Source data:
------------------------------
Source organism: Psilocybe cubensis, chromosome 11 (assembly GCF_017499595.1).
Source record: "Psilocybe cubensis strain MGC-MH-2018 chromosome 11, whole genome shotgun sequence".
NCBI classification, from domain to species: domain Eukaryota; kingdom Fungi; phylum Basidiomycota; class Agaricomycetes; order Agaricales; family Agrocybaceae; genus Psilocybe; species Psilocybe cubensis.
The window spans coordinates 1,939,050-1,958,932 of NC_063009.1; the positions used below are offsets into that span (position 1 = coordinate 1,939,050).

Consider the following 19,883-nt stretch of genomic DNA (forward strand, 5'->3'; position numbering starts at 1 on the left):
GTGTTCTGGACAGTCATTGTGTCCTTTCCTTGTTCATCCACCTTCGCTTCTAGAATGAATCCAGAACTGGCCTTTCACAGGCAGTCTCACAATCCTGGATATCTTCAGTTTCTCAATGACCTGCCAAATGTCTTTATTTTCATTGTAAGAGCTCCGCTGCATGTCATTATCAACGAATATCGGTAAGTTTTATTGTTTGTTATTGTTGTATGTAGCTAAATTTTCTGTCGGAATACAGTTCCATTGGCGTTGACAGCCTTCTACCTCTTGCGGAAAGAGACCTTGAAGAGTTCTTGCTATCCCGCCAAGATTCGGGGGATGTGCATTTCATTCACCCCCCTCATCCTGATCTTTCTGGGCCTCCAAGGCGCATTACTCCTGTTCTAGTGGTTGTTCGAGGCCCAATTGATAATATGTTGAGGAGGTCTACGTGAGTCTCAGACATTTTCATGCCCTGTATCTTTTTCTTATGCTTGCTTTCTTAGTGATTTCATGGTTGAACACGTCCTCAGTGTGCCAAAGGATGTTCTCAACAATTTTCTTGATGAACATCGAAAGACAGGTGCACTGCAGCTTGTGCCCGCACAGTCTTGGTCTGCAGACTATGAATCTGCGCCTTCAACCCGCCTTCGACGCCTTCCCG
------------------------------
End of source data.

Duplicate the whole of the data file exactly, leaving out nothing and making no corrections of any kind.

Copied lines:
Source organism: Psilocybe cubensis, chromosome 11 (assembly GCF_017499595.1).
Source record: "Psilocybe cubensis strain MGC-MH-2018 chromosome 11, whole genome shotgun sequence".
NCBI classification, from domain to species: domain Eukaryota; kingdom Fungi; phylum Basidiomycota; class Agaricomycetes; order Agaricales; family Agrocybaceae; genus Psilocybe; species Psilocybe cubensis.
The window spans coordinates 1,939,050-1,958,932 of NC_063009.1; the positions used below are offsets into that span (position 1 = coordinate 1,939,050).

Consider the following 19,883-nt stretch of genomic DNA (forward strand, 5'->3'; position numbering starts at 1 on the left):
GTGTTCTGGACAGTCATTGTGTCCTTTCCTTGTTCATCCACCTTCGCTTCTAGAATGAATCCAGAACTGGCCTTTCACAGGCAGTCTCACAATCCTGGATATCTTCAGTTTCTCAATGACCTGCCAAATGTCTTTATTTTCATTGTAAGAGCTCCGCTGCATGTCATTATCAACGAATATCGGTAAGTTTTATTGTTTGTTATTGTTGTATGTAGCTAAATTTTCTGTCGGAATACAGTTCCATTGGCGTTGACAGCCTTCTACCTCTTGCGGAAAGAGACCTTGAAGAGTTCTTGCTATCCCGCCAAGATTCGGGGGATGTGCATTTCATTCACCCCCCTCATCCTGATCTTTCTGGGCCTCCAAGGCGCATTACTCCTGTTCTAGTGGTTGTTCGAGGCCCAATTGATAATATGTTGAGGAGGTCTACGTGAGTCTCAGACATTTTCATGCCCTGTATCTTTTTCTTATGCTTGCTTTCTTAGTGATTTCATGGTTGAACACGTCCTCAGTGTGCCAAAGGATGTTCTCAACAATTTTCTTGATGAACATCGAAAGACAGGTGCACTGCAGCTTGTGCCCGCACAGTCTTGGTCTGCAGACTATGAATCTGCGCCTTCAACCCGCCTTCGACGCCTTCCCG